5 Tips for Beating the Purim Food Pandemic

5 Tips for Beating the Purim Food Pandemic

Don't panic button

You’re probably expecting a whole list of things you can do to make better quality foods. That’s what I initially thought I would do, too – show you how to tweak your Mishloach Manot and Purim dishes to make them a little healthier. But a lot of those tips apply to all meals, not just holidays and I’ve probably mentioned some of them before and will mention them again in the future. I wanted to offer you something different than the usual, particularly because Purim is too often a health hazard and it doesn’t have to be that way.

I thought about how I started making dietary changes many years ago for my family.  Mostly what I did was to start talking about what I learned, changed what I bought, and cooked accordingly. I made more and more changes as I became more educated. And because it was so important to me, I talked about it constantly. Eventually my family internalized most of it – and now when I talk about healthy foods they remind me that they already know it – I’ve said it a million times before.

Man eating cookie
So, If Purim means an overload of cakes and candies – and that’s just the Mishloach Manot – and a meal loaded with sweets and processed carbohydrates, and perhaps too much alcohol, there are some things you can do to try and turn the holiday from a health hazard into a healthy banquet. And I am sure this will help everyone enjoy Purim even more. (While the text is written for families, these suggestions are really appropriate even on an individual basis.)

Here’s what to do:

  1. Take a proactive stance in order to make changes. Do not throw your hands up and say I can’t do it, that your spouse won’t like it, that your kids will rebel, that it is too difficult, cheap candy is an easy Mishloach Manot, or that you can’t help it since you are eating the seudah elsewhere. You must know that you do have control, even if it’s just a little bit initially. And, sometimes the only person you can change is yourself, at least to start. But that is also good enough.
  2. Imagine what you would like the results to be:
    1. feeling good about yourself at the end of the day;
    2. children who are calmer and can go to sleep properly;
    3. providing Mishloach Manot and a meal that you can really feel good about serving;
    4. fewer fights the rest of the week over how much of the remaining candy from the Mishloach Manot they (and you) can eat (hopefully there will not be too much, if any); Boy eating cake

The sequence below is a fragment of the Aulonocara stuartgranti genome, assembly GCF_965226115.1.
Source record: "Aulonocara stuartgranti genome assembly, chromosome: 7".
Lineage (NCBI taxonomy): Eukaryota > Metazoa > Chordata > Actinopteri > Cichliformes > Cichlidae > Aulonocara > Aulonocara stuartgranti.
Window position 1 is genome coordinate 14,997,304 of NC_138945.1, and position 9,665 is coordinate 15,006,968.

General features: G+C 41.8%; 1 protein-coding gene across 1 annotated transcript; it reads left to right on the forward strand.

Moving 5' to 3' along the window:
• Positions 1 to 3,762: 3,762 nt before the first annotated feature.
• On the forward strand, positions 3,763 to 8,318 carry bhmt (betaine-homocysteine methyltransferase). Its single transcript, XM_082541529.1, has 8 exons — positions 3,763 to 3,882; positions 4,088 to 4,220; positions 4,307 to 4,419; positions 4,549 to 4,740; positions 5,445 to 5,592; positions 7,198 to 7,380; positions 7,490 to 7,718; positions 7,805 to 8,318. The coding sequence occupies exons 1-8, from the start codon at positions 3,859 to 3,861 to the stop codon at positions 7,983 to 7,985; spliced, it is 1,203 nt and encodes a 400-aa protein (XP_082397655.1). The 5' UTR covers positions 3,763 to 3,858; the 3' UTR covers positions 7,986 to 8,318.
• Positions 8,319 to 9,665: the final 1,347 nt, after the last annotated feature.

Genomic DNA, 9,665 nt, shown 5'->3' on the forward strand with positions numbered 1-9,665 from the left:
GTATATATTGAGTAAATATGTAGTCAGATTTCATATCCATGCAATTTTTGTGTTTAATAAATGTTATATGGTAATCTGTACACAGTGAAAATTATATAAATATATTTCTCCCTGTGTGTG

5. the beginnings of a healthier lifestyle;
    6. making different choices, if eating the seudah elsewhere, as to which/how much of the different dishes you will eat (even if it’s just limiting the amount of white bread and cake you eat);
    7. or any worthwhile goal you might have. In any case, you should know what you are aiming for.
  3.  Discuss this with your spouse in advance, if applicable, and review together the benefits of the changes you would like to make. You will not only strengthen your resolve, but also be able to relay this information to your children and others affected by your decisions.
  4. Include your children (and other household members) in planning ways that you will be eating better this Purim. Explain the unhealthy aspects of the foods you would like to eliminate or reduce and the health benefits of what you would have them eat. Then, let all family members have a say and come up with a written plan to which everyone has contributed and feels ownership.
    1. Tape your plan to the fridge and this way everyone can refer to the guidelines agreed to.
  5. Talk it up. When shopping and preparing food for Purim mention that this year you are excited to be having a healthier Purim. Remind them why it is important and how much you will all benefit.
    1. If you are eating out you can let your hosts know in advance that you have committed to eating healthier this Purim and will be cutting back on x, y, or z so if they see you forgoing any of these items they will know why. Impress upon them how important this is to you and your family so that they will hopefully not pressure you to eat those items and you can also remind them of your resolve if necessary. If it’s another family member then you can suggest planning a better seudah together.
    2. If you are having guests, let them know that you have decided to make health a priority. Ask them to bring dishes, if that was the plan, that conform to these changes. The food will still be delicious, but you and they will feel better for it.

And, don’t worry… some practical tips will follow in the next pre-Purim post.